It’s easy to spot broken or malfunctioning sprinkler heads. Just look for puddles or spurts of water around the heads, water geysers, water spraying unevenly or not at all, and sprinklers that don’t pop up, don’t pop up fully, don’t retract all the way, or don’t rotate.
Upon further inspection, you might find a sprinkler head that’s cracked, partially missing, or completely broken off. This can happen if the heads are set too high and are run over by vehicles or lawn mowers. You’ll have to replace the broken head, but it’s a fairly simple fix. You can find sprinkler heads at your local home center. Be sure to buy one made by the same manufacturer, with the same model number (information should be on the top of the head). Never mix different types of sprinkler heads in the same zone.
To replace the broken head, turn off the system, and dig a hole 2 feet in diameter around the sprinkler. You’ll want to preserve your lawn, so use a square shovel to slice the sod into easy-to-remove pieces you can replace when the job is finished.
Dig down to the vertical pipe that branches off the main irrigation line (the riser) and is connected to the sprinkler head. Make sure to dig carefully to avoid damaging the plastic water line, which is 8 to 12 inches underground.
Remove the sprinkler head from the riser by turning it counterclockwise. A sprinkler head is originally installed only hand-tight, but you might find it difficult to unscrew after being in the ground for several years. Use wrenches to unscrew it if you’re having difficulty. If the head still doesn’t turn easily, hold the riser with slip joint pliers to keep it from twisting loose from the fittings below on the irrigation pipe. Take care not to get any dirt into the riser once the sprinkler head is off.
Place the new sprinkler head on the riser and turn it hand-tight. Don’t use any thread seal tape or joint compound on the riser threads. Sprinkler heads are factory tested to make sure they work, and they’re often packaged still wet (so don’t be surprised to see water in your new sprinkler head). To finish, fill in the hole, and replace the sod. You’ll have to reset the desired sprinkler pattern for the new head.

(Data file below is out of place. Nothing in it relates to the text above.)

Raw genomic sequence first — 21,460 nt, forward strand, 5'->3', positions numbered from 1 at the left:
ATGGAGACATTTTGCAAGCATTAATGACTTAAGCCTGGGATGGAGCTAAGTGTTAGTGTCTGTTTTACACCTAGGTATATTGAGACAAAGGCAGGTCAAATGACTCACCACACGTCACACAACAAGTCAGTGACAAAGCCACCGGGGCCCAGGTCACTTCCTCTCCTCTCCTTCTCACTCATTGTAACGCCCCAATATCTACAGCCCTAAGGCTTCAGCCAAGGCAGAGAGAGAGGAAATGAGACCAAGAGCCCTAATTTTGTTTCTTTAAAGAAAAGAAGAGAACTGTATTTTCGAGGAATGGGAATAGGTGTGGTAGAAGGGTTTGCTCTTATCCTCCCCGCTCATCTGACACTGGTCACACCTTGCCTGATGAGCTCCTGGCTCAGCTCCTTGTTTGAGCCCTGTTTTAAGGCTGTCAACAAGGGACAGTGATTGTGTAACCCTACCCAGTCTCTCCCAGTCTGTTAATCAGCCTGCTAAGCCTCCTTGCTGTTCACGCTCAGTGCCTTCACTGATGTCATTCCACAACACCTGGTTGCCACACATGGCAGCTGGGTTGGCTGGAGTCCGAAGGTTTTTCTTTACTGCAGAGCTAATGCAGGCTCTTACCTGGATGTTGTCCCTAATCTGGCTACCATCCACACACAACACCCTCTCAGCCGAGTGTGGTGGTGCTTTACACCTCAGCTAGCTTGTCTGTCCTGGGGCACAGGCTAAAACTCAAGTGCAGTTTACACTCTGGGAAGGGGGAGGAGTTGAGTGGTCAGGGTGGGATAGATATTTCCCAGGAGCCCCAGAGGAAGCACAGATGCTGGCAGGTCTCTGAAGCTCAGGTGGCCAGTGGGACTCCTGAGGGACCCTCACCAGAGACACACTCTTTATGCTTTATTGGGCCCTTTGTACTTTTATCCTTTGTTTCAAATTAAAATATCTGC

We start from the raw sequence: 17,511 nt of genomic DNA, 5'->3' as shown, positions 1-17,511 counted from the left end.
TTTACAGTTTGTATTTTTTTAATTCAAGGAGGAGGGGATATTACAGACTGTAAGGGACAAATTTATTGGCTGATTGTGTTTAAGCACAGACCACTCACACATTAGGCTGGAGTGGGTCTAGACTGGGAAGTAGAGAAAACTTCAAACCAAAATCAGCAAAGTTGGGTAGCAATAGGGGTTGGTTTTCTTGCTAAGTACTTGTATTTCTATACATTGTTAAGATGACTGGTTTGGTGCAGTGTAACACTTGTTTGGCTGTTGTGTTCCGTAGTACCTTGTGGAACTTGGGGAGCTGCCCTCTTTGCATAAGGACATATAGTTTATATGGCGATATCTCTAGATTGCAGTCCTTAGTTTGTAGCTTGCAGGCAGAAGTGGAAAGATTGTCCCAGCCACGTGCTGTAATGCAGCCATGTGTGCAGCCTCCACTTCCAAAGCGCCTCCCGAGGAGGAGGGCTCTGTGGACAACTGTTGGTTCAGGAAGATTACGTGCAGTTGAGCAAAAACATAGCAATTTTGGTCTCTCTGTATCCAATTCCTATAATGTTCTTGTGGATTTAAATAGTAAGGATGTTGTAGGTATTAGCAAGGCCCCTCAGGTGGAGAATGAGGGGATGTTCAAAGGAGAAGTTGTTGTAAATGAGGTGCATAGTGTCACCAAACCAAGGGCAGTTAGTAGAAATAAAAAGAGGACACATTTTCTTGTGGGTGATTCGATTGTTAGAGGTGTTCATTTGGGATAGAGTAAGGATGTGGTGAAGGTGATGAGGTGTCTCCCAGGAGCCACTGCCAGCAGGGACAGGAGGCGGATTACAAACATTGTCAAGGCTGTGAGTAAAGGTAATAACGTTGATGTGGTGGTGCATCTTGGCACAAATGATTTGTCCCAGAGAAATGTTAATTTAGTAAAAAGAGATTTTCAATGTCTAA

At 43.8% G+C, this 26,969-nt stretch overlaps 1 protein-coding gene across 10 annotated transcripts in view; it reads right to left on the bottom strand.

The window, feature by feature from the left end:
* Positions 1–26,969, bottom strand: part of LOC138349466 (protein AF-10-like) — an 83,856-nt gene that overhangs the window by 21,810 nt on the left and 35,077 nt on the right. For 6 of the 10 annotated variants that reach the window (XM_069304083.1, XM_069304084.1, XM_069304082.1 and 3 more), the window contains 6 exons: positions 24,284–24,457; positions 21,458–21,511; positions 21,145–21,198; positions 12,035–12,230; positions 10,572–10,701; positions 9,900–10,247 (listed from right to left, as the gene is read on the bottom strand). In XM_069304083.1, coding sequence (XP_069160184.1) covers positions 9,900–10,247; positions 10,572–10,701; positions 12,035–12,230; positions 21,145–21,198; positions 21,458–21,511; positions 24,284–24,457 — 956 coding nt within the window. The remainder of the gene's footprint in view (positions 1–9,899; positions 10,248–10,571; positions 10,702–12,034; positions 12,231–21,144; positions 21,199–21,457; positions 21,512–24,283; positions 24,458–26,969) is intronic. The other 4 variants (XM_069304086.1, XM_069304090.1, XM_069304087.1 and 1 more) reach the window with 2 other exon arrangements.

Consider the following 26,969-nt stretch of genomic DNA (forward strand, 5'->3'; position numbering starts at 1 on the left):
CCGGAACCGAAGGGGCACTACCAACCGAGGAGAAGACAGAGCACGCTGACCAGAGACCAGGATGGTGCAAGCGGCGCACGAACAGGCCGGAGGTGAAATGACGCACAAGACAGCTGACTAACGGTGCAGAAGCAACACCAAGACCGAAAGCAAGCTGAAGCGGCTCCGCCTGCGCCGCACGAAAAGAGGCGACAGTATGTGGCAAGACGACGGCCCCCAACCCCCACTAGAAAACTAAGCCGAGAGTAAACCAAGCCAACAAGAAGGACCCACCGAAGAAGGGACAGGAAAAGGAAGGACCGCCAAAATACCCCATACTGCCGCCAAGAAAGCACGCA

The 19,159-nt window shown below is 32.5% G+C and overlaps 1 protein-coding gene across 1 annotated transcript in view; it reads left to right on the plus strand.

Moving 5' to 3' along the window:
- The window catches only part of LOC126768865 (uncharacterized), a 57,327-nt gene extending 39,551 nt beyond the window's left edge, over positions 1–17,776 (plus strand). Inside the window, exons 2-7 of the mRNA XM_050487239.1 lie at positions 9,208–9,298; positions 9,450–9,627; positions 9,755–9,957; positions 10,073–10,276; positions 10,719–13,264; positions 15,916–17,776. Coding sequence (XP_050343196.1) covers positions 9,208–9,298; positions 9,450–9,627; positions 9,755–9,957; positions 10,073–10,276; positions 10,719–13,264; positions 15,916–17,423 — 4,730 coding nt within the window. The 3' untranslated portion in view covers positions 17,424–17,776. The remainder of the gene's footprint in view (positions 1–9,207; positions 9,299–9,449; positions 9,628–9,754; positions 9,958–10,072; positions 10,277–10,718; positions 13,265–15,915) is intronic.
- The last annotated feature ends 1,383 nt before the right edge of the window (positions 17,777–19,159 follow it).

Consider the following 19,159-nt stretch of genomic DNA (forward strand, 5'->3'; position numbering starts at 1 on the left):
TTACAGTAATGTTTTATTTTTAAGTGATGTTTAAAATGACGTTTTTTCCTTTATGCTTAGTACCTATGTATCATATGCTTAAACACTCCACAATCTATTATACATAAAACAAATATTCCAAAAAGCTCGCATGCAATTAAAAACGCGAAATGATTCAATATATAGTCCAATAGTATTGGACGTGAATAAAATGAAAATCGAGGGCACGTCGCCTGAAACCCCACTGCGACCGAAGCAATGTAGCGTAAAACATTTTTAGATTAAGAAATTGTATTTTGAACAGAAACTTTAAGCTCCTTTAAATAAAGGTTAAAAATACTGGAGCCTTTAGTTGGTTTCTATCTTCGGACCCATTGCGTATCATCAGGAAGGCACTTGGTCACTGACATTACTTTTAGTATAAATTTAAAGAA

Some sprinkler heads can be fixed by cleaning them. Dirt, sand, lawn mower cuttings, and debris from rain storms can get inside, clogging them and causing malfunctions.
For cleaning, make sure the system is off, then pull up the stem of the sprinkler head, and either hold it or clamp it to prevent it from dropping back into the body. Unscrew the nozzle from the sprinkler and lift out the filter. Soak the nozzle and filter in water and swish them about to remove dirt and debris. You may have to use a toothbrush or small thin wire to unclog the holes in the filter and nozzle.
Turn on the system for a minute to flush out the sprinkler of any additional debris, turn it off again, and replace the filter and screw the nozzle back on. Turn on the system to ensure the sprinkler head is working properly again and adjust the spray pattern.
You also have the option of digging down around the sprinkler head and removing it from the riser. Then take the head apart by holding the bottom of the body and turning the top of the head counterclockwise. Once you’ve done that, lift the top of the sprinkler head out. Give everything a thorough cleaning in a bucket of water. Put the sprinkler head back together, reattach it to the riser, replace the sod, and adjust the spray pattern.
Some fixes are fairly easy, and some are not. When you need the sprinkler maintenance and repair experts, call Smart Earth Sprinklers at (512)694-1147 or contact us online.